When the baby was inside the womb.. there is no air for the baby to breath.. so the navel of the baby is connected to the mother's mattress.

For fully grown adult.. is there a way to plug tubes into the navel so the lungs can be bypassed (especially for those with lungs damage or cancer that required removal of all lungs)?
I can't tell if your question is nonsensical or simply odd. I'll presume the latter.

First, it's true there is no air in the womb, but fetuses do execute breathing motions- the diaphragm moves and amniotic fluid is inhaled and exhaled. The navel (and umbilical vessels) is there to allow the flow of oxygen into the fetus via the maternal blood supply; the placenta is the interface between maternal and fetal blood.

When we are born, the physiological changes that occur 'at first breath' are truly remarkable. A large set of systems (cardiovascular, neurological, muscular) must transform very rapidly, and successful transformation is required for survival. Because of the singular nature of the event, it has been highly resistant to study either in humans or animals. Very little is known.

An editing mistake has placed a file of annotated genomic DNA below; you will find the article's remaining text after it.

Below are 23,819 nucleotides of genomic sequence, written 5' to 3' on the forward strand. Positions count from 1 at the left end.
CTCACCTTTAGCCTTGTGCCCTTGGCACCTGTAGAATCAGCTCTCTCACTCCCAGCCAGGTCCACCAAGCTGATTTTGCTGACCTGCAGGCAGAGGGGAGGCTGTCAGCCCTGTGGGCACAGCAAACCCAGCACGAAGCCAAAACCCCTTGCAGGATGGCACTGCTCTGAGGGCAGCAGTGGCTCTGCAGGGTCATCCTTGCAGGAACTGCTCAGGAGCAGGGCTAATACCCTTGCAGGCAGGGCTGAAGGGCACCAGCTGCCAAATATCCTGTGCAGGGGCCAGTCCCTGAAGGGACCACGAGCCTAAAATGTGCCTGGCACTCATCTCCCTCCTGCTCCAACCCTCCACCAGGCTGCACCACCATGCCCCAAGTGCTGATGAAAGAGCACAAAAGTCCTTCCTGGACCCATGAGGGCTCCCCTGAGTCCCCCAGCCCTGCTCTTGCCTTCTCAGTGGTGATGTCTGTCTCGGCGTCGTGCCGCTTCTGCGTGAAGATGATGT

Hodson, W.A. The first breath. in: R.G. Crystal, J. West (Eds.) The Lung: Scientific Foundations. Raven, New York; 1991:1665–1675.
https://www.researchgate.net/publication/272408747_Breathing_-_First_Breath

After we are born, the umbilical artery and vein 'regress' and turn into different structures (ligaments, which surprised me):

https://en.wikipedia.org/wiki/Umbilical_artery
https://en.wikipedia.org/wiki/Umbilical_vein

so there's no way to reclaim their use.
 
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  • #6
russ_watters
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I can't tell if your question is nonsensical or simply odd. I'll presume the latter.